Thady and Grace Connor lived on the borders of a large turf bog, in the parish of Clondevaddock, where they could hear the Atlantic surges thunder in on the shore, and see the wild storms of winter sweep over the Muckish mountain, and his rugged neighbours. Even in summer the cabin by the bog was dull and dreary enough.
Thady Connor worked in the fields, and Grace made a livelihood as a pedlar, carrying a basket of remnants of cloth, calico, drugget, and frieze about the country. The people rarely visited any large town, and found it convenient to buy from Grace, who was welcomed in many a lonely house, where a table was hastily cleared, that she might display her wares. Being considered a very honest woman, she was frequently entrusted with commissions to the shops in Letterkenny and Ramelton. As she set out towards home, her basket was generally laden with little gifts for her children.
"Grace, dear," would one of the kind housewives say, "here's a farrel of oaten cake, with a taste of butter on it; take it with you for the weans;" or, "Here's half-a-dozen of eggs; you have a big family to support."
Small Connors of all ages crowded round the weary mother, to rifle her basket of these gifts. But her thrifty, hard life came suddenly to an end. She died after an illness of a few hours.
Thady was in bed the night after the funeral, and the fire still burned brightly, when he saw his departed wife across the room and bend over the cradle. Terrified, he covered his face with the blanket; and on looking up again the appearance was gone.
Next night he lifted the infant out of the cradle, and laid it behind him in the bed, hoping thus to escape his ghostly visitor; but Grace appeared in the room, and stretching over him to wrap up her child. Shrinking and shuddering, the poor man exclaimed, "Grace, woman, what brings you back? What is it you want with me?"
"I want nothing from you, Thady, but to put that baby back in her cradle," replied the spectre. "You're too afraid of me, but my sister Rose will not be – tell her to meet me tomorrow evening in the old wallsteads."
Rose lived with her mother about a mile off, but she obeyed her sister's summons without the least fear, and kept the strange tryste in due time.
"Rose, dear," she her departed sister as she appeared before her in the old wallsteads, "my mind's uneasy about the two red shawls in the basket. Matty Hunter and Jane Taggart paid me for them, and I bought them with their money, Friday was eight days. Give them the shawls tomorrow. And old Mosey M'Corkell gave me money for a wiley coat; it's in under the other things in the basket. And now farewell; I can get to my rest."
"Grace, Grace, wait a minute," cried the faithful sister, as the dear voice grew fainter, and the dear face began to fade – "Grace, darling! Thady? The children? One word more!" but neither cries nor tears could further detain the spirit hastening to its rest.
❋ The key is to put matters straight and have very little unsettled business before departing.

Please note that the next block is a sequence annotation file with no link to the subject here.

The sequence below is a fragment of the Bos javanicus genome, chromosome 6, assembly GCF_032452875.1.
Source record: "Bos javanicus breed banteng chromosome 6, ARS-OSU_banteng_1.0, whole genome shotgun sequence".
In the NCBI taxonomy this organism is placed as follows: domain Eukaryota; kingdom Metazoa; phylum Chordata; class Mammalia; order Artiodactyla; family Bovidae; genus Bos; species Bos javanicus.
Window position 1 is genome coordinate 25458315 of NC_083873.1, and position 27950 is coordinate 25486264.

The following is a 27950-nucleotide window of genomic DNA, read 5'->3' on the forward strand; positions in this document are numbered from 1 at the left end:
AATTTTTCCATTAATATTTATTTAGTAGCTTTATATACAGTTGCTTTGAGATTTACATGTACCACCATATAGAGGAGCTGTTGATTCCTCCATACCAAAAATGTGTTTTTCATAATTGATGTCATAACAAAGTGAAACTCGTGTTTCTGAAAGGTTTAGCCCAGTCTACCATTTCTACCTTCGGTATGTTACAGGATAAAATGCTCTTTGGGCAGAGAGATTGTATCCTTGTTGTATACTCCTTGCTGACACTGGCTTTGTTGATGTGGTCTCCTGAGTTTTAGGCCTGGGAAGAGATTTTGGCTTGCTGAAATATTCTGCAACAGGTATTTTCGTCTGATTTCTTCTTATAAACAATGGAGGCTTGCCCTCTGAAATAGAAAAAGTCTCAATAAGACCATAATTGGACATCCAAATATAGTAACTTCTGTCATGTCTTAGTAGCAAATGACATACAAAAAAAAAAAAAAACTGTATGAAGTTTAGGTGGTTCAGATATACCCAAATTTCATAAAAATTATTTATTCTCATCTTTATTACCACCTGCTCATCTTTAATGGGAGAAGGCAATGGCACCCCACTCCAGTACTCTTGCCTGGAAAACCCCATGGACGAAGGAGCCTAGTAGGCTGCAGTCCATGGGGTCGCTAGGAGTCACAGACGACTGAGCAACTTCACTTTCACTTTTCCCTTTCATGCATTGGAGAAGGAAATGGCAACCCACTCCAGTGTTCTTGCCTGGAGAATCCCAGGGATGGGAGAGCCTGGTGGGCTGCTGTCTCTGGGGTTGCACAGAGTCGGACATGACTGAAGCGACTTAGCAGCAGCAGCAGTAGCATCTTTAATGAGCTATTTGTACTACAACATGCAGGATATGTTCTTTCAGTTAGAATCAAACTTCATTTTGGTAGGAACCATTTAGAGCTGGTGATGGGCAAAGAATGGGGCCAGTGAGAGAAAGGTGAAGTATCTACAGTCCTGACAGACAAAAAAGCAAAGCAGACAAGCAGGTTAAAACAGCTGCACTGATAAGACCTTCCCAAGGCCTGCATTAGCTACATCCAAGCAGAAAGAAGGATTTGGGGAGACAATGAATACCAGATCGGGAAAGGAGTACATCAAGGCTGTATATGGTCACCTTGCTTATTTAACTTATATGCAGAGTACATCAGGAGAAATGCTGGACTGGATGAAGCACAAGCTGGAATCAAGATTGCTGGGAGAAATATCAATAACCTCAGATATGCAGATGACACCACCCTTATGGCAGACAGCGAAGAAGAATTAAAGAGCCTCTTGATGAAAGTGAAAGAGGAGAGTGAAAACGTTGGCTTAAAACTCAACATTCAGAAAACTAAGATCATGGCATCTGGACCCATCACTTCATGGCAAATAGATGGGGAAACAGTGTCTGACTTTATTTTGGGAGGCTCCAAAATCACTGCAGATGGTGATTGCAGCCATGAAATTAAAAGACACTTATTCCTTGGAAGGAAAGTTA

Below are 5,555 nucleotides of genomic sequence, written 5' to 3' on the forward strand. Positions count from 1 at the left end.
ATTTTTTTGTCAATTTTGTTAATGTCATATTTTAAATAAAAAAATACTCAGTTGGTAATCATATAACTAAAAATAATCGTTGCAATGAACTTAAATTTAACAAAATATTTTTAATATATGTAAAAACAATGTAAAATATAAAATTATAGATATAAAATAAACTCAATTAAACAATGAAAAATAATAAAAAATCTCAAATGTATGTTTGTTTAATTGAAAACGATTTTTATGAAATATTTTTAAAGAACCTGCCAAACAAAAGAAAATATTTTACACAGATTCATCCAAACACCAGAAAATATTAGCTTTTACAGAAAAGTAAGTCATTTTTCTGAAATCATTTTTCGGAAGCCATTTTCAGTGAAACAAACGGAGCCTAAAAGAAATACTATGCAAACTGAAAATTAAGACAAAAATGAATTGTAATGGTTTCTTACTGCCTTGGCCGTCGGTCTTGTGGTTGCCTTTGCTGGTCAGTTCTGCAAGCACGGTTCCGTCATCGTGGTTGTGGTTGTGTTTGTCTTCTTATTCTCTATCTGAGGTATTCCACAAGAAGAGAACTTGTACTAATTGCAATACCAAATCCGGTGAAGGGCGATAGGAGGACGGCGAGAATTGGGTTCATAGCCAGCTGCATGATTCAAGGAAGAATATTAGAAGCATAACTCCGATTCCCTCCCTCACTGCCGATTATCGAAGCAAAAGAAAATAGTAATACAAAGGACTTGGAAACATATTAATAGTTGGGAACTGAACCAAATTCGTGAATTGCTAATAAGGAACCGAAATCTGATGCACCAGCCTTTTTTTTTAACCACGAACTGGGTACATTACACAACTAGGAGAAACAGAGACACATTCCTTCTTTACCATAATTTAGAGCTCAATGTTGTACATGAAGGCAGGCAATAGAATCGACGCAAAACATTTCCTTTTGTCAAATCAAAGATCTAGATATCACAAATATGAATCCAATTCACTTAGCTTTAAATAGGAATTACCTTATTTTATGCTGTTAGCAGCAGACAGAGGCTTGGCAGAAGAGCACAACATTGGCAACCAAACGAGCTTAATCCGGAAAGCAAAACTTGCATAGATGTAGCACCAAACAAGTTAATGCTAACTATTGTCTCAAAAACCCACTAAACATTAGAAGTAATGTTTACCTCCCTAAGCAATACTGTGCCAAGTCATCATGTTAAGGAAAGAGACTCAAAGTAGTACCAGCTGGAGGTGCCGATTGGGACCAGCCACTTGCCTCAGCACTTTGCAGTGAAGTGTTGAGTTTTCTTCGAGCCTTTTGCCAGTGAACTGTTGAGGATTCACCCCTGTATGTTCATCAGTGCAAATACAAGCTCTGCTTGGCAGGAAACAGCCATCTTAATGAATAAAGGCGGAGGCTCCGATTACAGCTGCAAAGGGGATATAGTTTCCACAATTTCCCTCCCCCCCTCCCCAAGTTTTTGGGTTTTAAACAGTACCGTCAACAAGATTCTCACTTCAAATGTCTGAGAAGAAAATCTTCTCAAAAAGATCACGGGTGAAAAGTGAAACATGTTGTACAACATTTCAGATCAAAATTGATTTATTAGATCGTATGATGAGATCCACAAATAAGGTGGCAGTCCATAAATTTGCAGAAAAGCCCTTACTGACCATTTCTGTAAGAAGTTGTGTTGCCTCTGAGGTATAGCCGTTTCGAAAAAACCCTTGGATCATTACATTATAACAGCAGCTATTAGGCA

There was a woman in Connemara, the wife of a fisherman; as he had always good luck, she had plenty of fish at all times stored away in the house ready for market. But, to her great annoyance, she found that a great fox used to come in at night and devour all the best and finest fish. So she kept a big stick by her, and determined to watch.
One day, as she and a woman were spinning together, the house suddenly became quite dark; and the door was burst open as if by the blast of the tempest, when in walked a huge red fox, who went straight up to the fire, then turned round and growled at them.
"Why, surely this is foxy," said a young girl, who was by, sorting fish.
"I will teach you reverence," said the fox; and, jumping at her, he scratched her arm till the blood came. "There, now," he said, "you will be more civil another time when a gentleman comes to see you." And with that he walked over to the door and shut it close, to prevent any of them going out, for the poor young girl, while crying loudly from fright and pain, had made a desperate rush to get away.
Just then a man was going by, and hearing the cries, he pushed open the door and tried to get in; but the fox stood on the threshold, and would let no one pass. On this the man attacked him with his stick, and gave him a sound blow. The fox, however, was more than a match in the fight, for it flew at him and tore his face and hands so badly that the man at last took to his heels and ran away as fast as he could.
"Now, it's time for my dinner," said the fox, going up to examine the fish that was laid out on the tables. "I hope the fish is good today. Now, don't disturb me, nor make a fuss; I can help myself."
With that he jumped up, and began to devour all the best fish, while he growled at the woman.
"Away, out of this, you furry beast," she cried, giving it a blow with the tongs.
But the fox only grinned, and went on tearing and spoiling and devouring the fish, evidently not a bit the worse for the blow. On this, both the women attacked it with sticks, and struck hard blow, they thought. But the fox glared at them and, making a leap, tore their heads and arms till the blood came, and the frightened women rushed shrieking from the house.
But the mistress returned, carrying with her a bottle of druid water. Looking in, she saw the fox still devouring the fish, and not minding. So she crept over quietly and threw druid water on it without a word. No sooner was this done than a dense black smoke filled the place. Nothing was seen but the two eyes of the fox, and they were burning like coals of fire. But when the smoke gradually cleared and disappeared, the fox had run away.
From that time the fish remained untouched and safe from harm, and the greedy fox was seen no more.